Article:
I have three books on which to report today, and here we go:
#27 — The Full Cupboard of Life, by Alexander McCall Smith — more Precious love, but I am taking a break to read some other books now, because I can stop! (If unhappily…)
#28 — A Room With a View, by E.M. Forster — This is a two-book volume for Kindle including Howards End, which I'm just starting. As a good English major, I read these books many years ago. Honestly, I don't remember when. I had only the vaguest memories of A Room With a View, and they really came from the film. I got the movie from Netflix and watched it with Light Princess in and around reading the book over the weekend. She found the heroine, Lucy Honeychurch, very irritating, and that is an apt characterization of Forster's Lucy, who struggles with herself and others. I had forgotten how *funny* the book is; I had also forgotten the naked men "bathing" in the "Sacred Lake," which came as a bit of a shock to both mother and daughter. We had a long discussion about nudity in movies and the double standards attached to it. 😉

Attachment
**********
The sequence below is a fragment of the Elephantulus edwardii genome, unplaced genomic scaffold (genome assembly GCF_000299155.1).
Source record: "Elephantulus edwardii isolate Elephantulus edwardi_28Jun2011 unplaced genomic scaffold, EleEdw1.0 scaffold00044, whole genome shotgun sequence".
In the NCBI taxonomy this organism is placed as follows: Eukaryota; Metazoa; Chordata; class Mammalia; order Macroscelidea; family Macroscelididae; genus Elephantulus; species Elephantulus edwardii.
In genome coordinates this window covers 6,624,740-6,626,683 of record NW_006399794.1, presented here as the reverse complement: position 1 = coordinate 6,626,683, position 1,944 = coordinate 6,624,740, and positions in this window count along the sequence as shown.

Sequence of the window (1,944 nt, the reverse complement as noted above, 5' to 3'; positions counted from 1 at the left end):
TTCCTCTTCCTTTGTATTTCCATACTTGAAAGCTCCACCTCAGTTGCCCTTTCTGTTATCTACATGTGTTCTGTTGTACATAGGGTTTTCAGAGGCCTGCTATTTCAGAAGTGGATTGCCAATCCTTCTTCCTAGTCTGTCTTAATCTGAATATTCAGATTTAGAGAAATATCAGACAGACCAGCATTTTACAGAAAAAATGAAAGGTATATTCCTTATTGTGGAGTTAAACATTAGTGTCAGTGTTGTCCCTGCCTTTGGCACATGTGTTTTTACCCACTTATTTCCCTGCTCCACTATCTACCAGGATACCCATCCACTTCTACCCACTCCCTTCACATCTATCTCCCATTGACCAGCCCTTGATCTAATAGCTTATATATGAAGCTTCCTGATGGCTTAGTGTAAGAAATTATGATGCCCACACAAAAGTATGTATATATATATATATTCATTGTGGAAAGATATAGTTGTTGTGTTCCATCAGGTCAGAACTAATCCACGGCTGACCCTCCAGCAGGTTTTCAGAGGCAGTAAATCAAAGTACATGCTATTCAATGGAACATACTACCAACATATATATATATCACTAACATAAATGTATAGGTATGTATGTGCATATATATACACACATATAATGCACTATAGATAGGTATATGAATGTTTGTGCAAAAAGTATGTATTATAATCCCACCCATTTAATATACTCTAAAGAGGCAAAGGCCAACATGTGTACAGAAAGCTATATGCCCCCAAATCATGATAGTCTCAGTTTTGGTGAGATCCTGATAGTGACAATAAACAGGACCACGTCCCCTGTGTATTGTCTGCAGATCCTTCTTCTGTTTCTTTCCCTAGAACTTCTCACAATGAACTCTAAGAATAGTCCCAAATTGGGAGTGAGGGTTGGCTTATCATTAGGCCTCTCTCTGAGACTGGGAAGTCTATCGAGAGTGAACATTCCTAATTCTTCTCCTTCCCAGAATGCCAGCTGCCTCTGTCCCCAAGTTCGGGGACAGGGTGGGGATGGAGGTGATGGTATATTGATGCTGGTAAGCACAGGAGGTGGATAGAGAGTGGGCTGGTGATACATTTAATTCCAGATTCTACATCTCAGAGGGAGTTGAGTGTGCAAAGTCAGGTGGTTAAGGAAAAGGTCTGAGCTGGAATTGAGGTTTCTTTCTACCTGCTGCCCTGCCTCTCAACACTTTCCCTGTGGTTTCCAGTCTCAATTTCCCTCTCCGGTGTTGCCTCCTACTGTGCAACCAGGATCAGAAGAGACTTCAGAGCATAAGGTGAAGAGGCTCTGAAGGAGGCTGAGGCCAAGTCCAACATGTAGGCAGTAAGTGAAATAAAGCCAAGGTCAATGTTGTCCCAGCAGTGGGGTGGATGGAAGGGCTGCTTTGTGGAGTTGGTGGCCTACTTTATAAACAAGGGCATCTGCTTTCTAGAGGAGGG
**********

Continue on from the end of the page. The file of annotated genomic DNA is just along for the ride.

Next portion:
#29 — An Altar in the World, by Barbara Brown Taylor — This is her latest, a book about spiritual practices grounded in our real lives and bodies. Whether or not she means to, she seems to continue to make the case that Western Christianity is limited and limiting. I must admit to being very irritated with her after reading "Leaving Church." I concluded that a little more attention to self-care might have enabled her to continue in parish ministry. But maybe that doesn't matter, really.
Some of the practices she proclaims are very much part of my life, and some make me uncomfortable enough that I ought to pay more attention to them (see "The Practice of Wearing Skin").
I loved her story of walking in the woods in the dark with her husband, and the chapter about getting lost. Probably my favorite sequence in the book takes her to the top of a fire escape to pray, hoping to discern her calling. She concludes that God tells her to "do anything that pleases you and belong to me." I love that and roll my eyes at it almost at the same time. I love it, I want it; I crave the freedom to do just that and believe it's possible to be faithful that way. But my life continues to be one of compromising what I might like to do with meeting the needs of family. And so I roll my eyes, self-protectively, because this is my continuing struggle.